The Scottish Government has thrown its weight behind the troubled Longannet Carbon Capture and Storage (CCS) project after reports that a consortium of private partners led by Scottish Power is set to pull out.
Energy Minister Fergus Ewing called on the UK government to confirm that funding would be provided to take the project forward, saying: “UK Ministers cannot stand by and allow this project to fall and lose another opportunity to develop this crucial new energy technology”.
“The CCS project at Longannet is of huge significance, not just to Scotland but to the rest of the UK and Europe, and I am alarmed by recent reports that the project is at risk. The First Minister spoke to Energy Secretary Chris Huhne last week to raise his concerns and to press for a speedy resolution to this important issue,” Ewing said.
A Conservative backbench MP with privileged knowledge of the project was reported as saying last week in the Guardian that the deal with private partners could collapse “within weeks”.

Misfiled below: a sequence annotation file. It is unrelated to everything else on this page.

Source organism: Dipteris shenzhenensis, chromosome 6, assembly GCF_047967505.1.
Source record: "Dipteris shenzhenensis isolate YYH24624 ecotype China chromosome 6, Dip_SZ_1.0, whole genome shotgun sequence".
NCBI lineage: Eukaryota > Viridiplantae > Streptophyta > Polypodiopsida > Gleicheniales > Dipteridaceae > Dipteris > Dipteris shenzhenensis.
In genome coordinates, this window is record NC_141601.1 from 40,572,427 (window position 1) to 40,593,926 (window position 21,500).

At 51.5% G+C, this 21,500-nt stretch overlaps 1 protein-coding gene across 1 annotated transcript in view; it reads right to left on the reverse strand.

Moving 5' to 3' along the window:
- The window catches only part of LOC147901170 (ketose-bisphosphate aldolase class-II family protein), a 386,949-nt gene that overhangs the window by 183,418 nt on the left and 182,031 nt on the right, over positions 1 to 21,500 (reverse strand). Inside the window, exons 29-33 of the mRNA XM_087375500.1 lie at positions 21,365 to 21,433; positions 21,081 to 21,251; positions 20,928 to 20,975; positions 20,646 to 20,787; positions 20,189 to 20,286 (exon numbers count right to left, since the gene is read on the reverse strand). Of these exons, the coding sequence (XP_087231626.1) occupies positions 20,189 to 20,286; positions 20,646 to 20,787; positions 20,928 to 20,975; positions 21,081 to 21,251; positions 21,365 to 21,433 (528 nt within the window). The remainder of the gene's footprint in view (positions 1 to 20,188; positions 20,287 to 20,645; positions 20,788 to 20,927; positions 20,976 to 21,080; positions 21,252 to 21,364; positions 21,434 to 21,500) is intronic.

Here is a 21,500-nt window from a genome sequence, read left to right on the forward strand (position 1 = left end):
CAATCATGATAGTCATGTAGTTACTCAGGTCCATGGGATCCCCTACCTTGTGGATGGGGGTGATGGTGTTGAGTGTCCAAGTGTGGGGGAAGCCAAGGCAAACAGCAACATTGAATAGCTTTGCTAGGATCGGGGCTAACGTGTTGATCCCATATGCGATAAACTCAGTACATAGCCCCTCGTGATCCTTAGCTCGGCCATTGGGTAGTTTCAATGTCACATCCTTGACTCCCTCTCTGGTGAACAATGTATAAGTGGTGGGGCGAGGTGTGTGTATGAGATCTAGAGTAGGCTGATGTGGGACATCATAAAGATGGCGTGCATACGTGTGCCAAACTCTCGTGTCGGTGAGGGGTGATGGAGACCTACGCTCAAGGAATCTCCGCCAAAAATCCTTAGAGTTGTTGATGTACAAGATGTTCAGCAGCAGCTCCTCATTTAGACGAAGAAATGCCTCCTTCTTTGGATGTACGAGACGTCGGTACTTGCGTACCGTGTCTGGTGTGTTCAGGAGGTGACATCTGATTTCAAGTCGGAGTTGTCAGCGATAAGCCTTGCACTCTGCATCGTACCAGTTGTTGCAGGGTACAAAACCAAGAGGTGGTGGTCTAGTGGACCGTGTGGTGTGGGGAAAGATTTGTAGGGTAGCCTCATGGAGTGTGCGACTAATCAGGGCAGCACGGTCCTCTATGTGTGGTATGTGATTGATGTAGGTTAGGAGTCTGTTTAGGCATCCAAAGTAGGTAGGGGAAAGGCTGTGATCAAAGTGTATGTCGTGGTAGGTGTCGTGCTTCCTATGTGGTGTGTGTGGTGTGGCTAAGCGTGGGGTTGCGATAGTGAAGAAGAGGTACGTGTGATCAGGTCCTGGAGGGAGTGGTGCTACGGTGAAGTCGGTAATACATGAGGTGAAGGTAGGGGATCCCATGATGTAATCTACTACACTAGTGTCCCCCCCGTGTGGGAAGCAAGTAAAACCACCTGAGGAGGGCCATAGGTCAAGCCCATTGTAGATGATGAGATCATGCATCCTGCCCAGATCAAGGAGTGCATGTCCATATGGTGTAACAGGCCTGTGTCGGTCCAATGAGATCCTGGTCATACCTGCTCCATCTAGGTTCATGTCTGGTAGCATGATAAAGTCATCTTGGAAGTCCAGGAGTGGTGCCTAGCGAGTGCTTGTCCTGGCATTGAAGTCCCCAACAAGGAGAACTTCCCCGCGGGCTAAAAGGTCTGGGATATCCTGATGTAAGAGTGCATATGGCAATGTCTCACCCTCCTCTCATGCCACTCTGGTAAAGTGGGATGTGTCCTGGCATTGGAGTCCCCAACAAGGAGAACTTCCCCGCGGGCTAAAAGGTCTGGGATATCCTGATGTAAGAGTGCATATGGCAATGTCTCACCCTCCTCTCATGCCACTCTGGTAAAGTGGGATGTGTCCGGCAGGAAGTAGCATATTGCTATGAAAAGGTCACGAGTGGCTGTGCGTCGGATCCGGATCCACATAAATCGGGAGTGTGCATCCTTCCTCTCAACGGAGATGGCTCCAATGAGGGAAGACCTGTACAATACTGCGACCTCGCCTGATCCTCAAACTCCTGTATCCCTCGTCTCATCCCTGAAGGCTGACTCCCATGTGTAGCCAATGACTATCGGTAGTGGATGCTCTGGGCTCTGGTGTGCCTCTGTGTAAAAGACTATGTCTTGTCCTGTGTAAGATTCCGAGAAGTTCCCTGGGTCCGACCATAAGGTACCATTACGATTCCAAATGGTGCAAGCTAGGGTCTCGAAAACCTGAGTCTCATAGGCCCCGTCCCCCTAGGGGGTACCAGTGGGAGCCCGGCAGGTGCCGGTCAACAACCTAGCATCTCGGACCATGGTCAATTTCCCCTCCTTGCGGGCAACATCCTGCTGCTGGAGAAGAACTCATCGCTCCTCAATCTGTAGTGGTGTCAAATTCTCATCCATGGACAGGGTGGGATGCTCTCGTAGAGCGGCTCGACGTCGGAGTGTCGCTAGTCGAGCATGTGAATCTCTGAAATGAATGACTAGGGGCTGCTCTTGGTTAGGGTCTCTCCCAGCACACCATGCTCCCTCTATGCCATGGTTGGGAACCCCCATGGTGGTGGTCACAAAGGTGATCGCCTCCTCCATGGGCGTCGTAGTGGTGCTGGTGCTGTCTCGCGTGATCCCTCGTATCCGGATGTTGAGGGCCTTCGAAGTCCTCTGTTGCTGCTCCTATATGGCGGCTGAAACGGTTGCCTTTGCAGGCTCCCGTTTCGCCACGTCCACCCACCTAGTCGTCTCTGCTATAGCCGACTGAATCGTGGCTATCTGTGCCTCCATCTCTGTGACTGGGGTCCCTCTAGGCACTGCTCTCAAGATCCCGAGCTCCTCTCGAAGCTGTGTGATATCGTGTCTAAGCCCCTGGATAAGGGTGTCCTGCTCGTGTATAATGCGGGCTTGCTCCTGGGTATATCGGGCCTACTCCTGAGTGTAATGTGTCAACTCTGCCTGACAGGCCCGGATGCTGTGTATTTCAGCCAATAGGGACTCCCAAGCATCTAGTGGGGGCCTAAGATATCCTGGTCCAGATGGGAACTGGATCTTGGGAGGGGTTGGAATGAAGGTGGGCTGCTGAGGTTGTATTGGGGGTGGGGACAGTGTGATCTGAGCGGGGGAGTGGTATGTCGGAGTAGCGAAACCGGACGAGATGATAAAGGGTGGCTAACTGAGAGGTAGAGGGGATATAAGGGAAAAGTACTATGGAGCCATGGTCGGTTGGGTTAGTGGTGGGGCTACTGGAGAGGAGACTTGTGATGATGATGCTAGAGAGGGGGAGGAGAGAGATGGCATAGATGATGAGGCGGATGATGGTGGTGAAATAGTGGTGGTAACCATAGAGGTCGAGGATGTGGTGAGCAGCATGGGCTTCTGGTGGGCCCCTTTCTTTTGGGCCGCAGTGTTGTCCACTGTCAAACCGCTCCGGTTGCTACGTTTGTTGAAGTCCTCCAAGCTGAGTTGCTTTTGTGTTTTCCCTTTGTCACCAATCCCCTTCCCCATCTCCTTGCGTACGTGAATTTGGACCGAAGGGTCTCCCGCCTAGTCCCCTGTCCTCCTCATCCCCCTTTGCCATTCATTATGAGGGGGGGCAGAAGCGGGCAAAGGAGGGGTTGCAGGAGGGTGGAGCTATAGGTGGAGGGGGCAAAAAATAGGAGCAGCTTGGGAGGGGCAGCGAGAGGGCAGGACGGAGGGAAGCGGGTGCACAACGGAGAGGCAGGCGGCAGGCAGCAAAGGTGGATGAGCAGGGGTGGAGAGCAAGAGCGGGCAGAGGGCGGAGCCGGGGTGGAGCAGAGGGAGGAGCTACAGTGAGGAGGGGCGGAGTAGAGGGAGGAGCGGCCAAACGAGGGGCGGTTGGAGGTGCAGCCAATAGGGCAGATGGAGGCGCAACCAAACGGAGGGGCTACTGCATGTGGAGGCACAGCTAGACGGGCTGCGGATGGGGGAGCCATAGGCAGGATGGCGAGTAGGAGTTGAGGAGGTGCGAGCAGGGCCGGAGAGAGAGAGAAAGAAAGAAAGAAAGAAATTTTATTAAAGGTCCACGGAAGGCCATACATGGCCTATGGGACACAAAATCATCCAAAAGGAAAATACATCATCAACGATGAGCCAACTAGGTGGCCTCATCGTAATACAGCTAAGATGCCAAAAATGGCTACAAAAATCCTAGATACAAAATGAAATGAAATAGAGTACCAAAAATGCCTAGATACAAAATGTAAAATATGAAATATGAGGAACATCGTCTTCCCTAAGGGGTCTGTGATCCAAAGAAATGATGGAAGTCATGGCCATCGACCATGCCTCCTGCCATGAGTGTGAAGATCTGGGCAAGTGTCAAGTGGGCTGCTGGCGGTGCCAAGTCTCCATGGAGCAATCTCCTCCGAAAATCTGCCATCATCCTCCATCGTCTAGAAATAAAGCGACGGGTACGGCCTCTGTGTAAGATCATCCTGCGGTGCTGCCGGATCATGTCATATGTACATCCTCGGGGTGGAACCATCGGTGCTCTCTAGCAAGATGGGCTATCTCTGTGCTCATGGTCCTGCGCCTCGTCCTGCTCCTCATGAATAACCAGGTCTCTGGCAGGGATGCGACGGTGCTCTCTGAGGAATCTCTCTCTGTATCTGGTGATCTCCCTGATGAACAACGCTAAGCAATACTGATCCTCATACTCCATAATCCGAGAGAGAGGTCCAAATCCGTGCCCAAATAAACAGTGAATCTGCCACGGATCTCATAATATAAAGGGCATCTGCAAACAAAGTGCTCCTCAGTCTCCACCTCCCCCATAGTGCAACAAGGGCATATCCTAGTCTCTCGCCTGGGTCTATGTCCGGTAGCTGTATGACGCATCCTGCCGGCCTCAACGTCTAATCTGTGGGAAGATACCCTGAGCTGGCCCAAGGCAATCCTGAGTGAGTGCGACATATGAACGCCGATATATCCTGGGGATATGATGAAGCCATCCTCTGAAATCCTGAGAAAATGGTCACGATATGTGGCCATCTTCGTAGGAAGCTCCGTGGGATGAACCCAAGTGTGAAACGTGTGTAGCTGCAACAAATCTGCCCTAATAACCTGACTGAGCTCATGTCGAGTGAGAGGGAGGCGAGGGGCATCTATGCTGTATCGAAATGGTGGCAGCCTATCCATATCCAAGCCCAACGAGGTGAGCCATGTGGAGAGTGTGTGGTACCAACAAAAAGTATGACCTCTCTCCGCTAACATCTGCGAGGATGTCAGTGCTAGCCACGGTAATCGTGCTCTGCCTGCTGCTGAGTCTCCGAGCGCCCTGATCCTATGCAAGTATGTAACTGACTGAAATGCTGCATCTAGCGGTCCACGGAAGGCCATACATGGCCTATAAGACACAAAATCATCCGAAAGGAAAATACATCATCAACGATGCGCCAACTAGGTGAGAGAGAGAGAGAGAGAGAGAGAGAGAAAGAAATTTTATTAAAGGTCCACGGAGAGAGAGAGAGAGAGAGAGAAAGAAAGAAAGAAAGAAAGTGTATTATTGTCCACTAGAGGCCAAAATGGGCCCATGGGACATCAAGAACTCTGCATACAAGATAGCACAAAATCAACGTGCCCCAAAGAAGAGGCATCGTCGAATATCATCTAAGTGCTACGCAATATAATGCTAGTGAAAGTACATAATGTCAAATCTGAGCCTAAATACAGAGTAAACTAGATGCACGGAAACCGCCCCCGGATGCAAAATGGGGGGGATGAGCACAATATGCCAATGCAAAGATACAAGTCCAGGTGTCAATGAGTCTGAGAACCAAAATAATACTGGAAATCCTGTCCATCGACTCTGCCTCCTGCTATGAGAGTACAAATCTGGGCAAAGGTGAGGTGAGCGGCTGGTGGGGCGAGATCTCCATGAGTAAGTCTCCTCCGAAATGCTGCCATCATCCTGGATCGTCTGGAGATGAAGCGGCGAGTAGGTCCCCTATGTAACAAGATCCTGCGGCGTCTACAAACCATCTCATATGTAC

The coal-fired plant at Longannet would trial new technology whereby carbon emissions would be captured and buried under the North Sea. The Fife CCS project is seen as spearheading the development of the technology, which the government is seeking to trial at another six sites across the UK.
The UK Government has already pledged £1bn in subsidy for the project, but Scottish Power and its partners Shell and National Grid are reported to be calling for more public money. Sources at the Department of Energy and Climate Change (DECC) told the Guardian that regardless of the outcome of negotiations around Longannet, plans for at least three CCS sites would go forward regardless.
Ewing said: “While Longannet is ready to be one of the world’s leading CCS whole chain demonstrator project, the Treasury and DECC appear to disagree over the necessary funding – despite the whole project set to cost less than one tenth of this year’s estimated North Sea oil and gas revenues (£13.4bn).
“Following the failure of the UK Government to support the Peterhead CCS project four years ago, UK Ministers cannot stand by and allow this second project to fall and lose another opportunity to develop this crucial new energy technology.
“The uncertainty around the UK Government’s proposed reforms to the electricity market are already appearing to have the unfortunate consequences we predicted could happen. There is now doubt in the minds of investors of billions of pounds in new energy technologies, while the reforms are seen by many as a means of supporting new nuclear power stations south of the Border, the technology of the last century.
“No final decisions have been taken and I urge the UK Government to do all it can to save this project.”